Part II of Andrea and Chris’s wedding, featuring the latter half of the day (click for Part I). The reception was at the Canadian Clay and Glass Gallery in Waterloo, and served as a great backdrop to the evening. There was a temporary exhibit in the main hall with beautiful glass doves flying above the guests. The above shot was taken outside the Sunlife building at King St. and Union St. Special thanks to Ben Kane for doing a bang-up job second shooting.
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Photo shoot for the Women of Crossfit Kitchener calendar. I’ve posted about all six of my Crossfit calendar shoots; to see them all, click here, or the “Crossfit” tag at the bottom of the post. Lindsey was photographed in Kitchener, at the peak of the hill in McLennan Park, aka “Mount Trashmore”. We needed an unobstructed view of the sky—just her, a little bit of ground, and the sky. She tried a few different yoga positions, but this one—dancers pose—seemed to work best for the situation. It was super windy, and Lindsey could only hold the position for so long before losing balance.
The above pic made it into the calendar. Some camera tech: shot on a Canon 5D mk II, 70-200 2.8L IS II USM lens, one flash was gelled full CTO and triggered by a Pocket Wizard (Mini TT1 on-camera, Flex TT5 on flash). Settings: ISO 320, 90mm, f/18, 1/200th).
It was waaaaaay too windy to put the flash on a stand, so Ben served as my human-light-stand, just out of frame for most of the shots. However, he made it into a couple pics (below).
In 2008 I moved into a new condo and wanted to make something really cool out of it. I batted around a few ideas for a mural to paint on the living room wall, but one thing was certain: it needed to be big. I had just painted a mural for a local community center and was riding high on some new-found confidence in my painting ability. I’ve always been more into drawing, liking the control of pencil and ink over messy brushes and paint.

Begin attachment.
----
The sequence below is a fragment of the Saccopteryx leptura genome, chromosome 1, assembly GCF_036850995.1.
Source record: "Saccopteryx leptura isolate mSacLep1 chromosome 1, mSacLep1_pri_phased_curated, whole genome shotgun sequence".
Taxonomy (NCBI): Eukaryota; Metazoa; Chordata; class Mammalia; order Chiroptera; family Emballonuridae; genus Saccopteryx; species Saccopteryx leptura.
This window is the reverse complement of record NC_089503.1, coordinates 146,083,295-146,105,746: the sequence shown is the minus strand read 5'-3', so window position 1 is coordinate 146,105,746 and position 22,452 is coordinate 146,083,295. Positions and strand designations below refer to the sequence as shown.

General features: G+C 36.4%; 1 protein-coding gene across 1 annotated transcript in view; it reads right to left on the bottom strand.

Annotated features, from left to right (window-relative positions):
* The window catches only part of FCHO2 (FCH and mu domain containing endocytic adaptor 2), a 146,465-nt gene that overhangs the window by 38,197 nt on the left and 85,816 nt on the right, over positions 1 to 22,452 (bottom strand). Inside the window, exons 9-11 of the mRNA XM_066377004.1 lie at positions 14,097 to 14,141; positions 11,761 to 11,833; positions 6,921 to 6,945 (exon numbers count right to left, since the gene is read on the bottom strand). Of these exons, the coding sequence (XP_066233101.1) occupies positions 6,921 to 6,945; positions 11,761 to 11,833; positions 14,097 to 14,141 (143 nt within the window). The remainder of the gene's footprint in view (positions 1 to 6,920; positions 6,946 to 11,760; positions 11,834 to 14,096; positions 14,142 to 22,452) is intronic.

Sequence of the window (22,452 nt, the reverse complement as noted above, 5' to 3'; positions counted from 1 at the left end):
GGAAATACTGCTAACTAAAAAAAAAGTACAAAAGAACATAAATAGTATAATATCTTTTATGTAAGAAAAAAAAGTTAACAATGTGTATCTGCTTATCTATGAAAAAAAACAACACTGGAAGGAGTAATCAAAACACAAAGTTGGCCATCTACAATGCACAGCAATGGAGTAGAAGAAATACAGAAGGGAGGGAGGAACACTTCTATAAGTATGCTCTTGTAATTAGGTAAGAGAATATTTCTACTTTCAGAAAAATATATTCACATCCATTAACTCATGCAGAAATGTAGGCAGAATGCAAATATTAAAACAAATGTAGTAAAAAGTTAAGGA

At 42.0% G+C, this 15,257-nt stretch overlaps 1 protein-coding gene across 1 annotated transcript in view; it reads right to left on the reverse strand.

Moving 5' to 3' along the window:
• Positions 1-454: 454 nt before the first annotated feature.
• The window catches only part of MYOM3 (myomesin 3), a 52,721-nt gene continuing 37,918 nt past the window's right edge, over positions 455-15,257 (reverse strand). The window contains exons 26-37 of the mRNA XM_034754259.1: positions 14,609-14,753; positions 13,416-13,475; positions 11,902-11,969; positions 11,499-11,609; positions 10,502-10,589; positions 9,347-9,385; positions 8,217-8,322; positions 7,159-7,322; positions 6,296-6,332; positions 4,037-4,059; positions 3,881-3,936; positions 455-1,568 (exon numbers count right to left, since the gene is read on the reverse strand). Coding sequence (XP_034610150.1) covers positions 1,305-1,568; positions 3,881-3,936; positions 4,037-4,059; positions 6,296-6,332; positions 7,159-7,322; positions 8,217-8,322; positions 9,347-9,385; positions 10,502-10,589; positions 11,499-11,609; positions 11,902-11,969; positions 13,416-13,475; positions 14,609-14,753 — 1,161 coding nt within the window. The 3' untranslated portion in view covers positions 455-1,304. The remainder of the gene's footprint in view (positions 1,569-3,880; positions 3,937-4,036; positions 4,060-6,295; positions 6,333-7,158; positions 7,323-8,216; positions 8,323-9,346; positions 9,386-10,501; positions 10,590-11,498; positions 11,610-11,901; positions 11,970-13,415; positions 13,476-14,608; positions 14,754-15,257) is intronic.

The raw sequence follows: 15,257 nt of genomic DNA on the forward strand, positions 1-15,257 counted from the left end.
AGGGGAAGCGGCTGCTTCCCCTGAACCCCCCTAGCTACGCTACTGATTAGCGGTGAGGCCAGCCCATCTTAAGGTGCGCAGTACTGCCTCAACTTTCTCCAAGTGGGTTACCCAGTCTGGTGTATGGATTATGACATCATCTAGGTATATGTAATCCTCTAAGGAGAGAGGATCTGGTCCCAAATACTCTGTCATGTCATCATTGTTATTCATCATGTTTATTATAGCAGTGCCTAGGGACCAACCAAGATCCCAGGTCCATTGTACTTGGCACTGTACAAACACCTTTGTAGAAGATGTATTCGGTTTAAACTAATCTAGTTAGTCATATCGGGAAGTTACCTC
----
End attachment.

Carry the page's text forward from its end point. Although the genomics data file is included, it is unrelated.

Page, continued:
Picasso’s Guernica became the project. To recreate the modern art masterpiece. Breaking down the original into little pieces—like a mechanic taking apart a car, seeing how it all fits together, and then building it back up—was an amazing process.
From Wikipedia: “Guernica is a painting by Pablo Picasso. It was created in response to the bombing of Guernica, Basque Country, by German and Italian warplanes at the behest of the Spanish Nationalist forces, on 26 April 1937, during the Spanish Civil War. The Spanish Republican government commissioned Picasso to create a large mural for the Spanish display at the Paris International Exposition at the 1937 World’s Fair in Paris. Guernica shows the tragedies of war and the suffering it inflicts upon individuals, particularly innocent civilians. This work has gained a monumental status, becoming a perpetual reminder of the tragedies of war, an anti-war symbol, and an embodiment of peace. On completion Guernica was displayed around the world in a brief tour, becoming famous and widely acclaimed. This tour helped bring the Spanish Civil War to the world’s attention.”
A look at my process recreating Picasso’s Guernica…
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